Meanwhile, Shaw continued his support role as the government sought a solution in recruiting and arming more Irish personnel. His forces shrank further and the remainder were regrouped in November 1919 as two (5th and 6th) divisions. On 19 December, however, Shaw's security role was suddenly elevated to equal status with the police, following an IRA attack on Viscount French at Ashtown, Co. Dublin. Early in 1920 Shaw was authorised under DORA to arrest and detain IRA suspects at will, powers little short of martial law. His effectiveness continued to be hampered by shortage of personnel, ambivalent police cooperation, and the IRA's ability to evade capture under guerrilla war conditions where state coercion only strengthened popular support for the insurgents. His forces replaced the regular police where civil power had collapsed. Shaw continued making arrests, hoping attrition would weaken the republicans. His hopes were premature, given the series of bloody successes the IRA claimed in early 1920 against policemen, Dublin Castle officials (notably the investigating magistrate Alan Bell (qv)), and other government agents in spite of mass arrests and raids by the military. Shaw had employed military intelligence officers from late in 1919 to crack the IRA but they were hidebound by regular military methods against the native cunning of an invisible and insidious enemy.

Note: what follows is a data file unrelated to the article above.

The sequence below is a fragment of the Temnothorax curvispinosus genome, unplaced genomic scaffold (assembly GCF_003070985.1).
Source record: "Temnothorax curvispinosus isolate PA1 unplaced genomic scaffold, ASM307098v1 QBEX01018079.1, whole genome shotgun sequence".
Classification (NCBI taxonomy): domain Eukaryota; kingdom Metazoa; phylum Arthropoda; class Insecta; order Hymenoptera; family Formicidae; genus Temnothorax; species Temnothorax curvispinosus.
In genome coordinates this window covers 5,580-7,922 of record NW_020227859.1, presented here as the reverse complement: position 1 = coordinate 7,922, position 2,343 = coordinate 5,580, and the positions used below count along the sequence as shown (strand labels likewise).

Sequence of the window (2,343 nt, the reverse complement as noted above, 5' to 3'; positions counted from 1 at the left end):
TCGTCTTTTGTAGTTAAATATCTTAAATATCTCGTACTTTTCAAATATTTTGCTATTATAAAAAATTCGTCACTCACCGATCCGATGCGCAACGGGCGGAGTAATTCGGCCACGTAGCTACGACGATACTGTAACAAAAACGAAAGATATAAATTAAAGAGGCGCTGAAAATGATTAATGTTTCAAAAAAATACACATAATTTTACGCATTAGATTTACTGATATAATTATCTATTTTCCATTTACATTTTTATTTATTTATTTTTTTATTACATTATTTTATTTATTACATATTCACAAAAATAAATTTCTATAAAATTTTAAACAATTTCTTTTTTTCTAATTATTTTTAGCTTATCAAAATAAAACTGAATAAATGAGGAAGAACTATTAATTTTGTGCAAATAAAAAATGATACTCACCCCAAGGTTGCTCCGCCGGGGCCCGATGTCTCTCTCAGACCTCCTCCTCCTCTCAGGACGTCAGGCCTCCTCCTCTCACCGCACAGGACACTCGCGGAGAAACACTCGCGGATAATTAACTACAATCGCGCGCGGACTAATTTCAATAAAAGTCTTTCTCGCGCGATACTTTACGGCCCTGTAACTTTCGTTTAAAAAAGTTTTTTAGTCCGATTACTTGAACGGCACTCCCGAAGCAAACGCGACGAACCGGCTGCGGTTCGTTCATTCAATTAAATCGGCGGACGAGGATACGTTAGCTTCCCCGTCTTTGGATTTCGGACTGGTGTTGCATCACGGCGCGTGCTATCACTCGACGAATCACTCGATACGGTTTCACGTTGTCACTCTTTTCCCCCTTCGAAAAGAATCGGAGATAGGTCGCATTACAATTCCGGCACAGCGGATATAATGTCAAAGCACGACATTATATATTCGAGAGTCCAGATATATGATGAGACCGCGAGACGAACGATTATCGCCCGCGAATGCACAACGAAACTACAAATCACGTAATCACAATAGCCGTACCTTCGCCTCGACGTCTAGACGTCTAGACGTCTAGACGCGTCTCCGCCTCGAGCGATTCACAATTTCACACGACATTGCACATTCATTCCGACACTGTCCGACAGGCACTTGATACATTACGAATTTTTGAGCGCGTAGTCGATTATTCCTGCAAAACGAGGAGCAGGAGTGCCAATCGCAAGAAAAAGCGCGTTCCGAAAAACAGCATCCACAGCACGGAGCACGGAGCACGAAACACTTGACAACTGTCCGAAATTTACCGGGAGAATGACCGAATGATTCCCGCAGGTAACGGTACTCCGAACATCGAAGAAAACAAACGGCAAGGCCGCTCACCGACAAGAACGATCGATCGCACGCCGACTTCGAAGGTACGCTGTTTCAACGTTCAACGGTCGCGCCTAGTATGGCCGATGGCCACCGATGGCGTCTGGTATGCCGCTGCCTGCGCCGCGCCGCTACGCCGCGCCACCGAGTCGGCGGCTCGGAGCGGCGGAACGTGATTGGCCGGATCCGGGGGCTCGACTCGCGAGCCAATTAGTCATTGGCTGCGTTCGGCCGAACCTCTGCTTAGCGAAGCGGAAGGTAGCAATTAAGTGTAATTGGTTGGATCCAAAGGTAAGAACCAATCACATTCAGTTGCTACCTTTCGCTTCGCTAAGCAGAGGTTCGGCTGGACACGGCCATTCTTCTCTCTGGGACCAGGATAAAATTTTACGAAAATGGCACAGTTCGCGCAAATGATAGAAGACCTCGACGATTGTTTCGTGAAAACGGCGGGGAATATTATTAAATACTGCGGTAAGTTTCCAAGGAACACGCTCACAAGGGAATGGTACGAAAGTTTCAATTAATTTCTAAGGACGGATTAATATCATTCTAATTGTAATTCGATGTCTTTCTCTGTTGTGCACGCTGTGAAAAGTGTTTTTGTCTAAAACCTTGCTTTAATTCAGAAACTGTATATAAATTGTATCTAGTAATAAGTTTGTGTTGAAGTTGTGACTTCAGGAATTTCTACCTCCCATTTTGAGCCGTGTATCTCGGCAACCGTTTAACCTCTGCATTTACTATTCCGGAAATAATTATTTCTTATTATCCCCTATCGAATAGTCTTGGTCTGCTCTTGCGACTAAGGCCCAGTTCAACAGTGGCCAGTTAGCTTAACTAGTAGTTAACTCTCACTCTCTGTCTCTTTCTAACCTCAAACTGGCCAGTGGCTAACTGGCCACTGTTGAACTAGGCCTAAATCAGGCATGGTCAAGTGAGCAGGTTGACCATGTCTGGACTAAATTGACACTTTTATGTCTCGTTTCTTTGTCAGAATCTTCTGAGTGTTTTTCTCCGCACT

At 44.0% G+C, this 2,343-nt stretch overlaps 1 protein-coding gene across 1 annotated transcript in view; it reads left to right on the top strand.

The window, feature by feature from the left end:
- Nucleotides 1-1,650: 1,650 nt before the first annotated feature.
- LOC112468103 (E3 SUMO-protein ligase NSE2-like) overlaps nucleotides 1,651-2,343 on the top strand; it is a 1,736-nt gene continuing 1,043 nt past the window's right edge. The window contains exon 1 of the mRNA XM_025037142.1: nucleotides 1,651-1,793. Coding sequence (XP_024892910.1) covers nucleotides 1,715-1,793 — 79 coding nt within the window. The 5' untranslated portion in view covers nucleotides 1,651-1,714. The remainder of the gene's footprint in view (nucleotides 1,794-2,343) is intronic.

As the situation worsened, Shaw was suddenly replaced at the end of March 1920 as commander-in-chief by Gen. Sir Nevil Macready (qv), whose military and police experience might be seen as an attempt to improve cooperation between the forces in Ireland. However, according to the memoirs of Gen. Frank P. Crozier (qv), subsequently commandant of the Auxiliary Division RIC, Shaw had been replaced without notice for seeking martial law and sufficient men to enforce it; the government had more direct experience of Macready, who was known to the prime minister, David Lloyd George, and had been commissioner of the London Metropolitan Police since September 1918. Offended at his abrupt dismissal, Shaw retired from the army almost immediately thereafter. Before he departed, the first temporary police recruits had arrived in Dublin, to become notorious among soldiers and civilians alike as the ‘Black and Tans’.
Shaw married (1890) Florence Edith (d. 1918), daughter of the Rev. Canon Denton of Ashby-de-la-Zouch, Leicestershire; they had one daughter. Shaw, a member of the Army and Navy Club, died 6 January 1942, aged 80.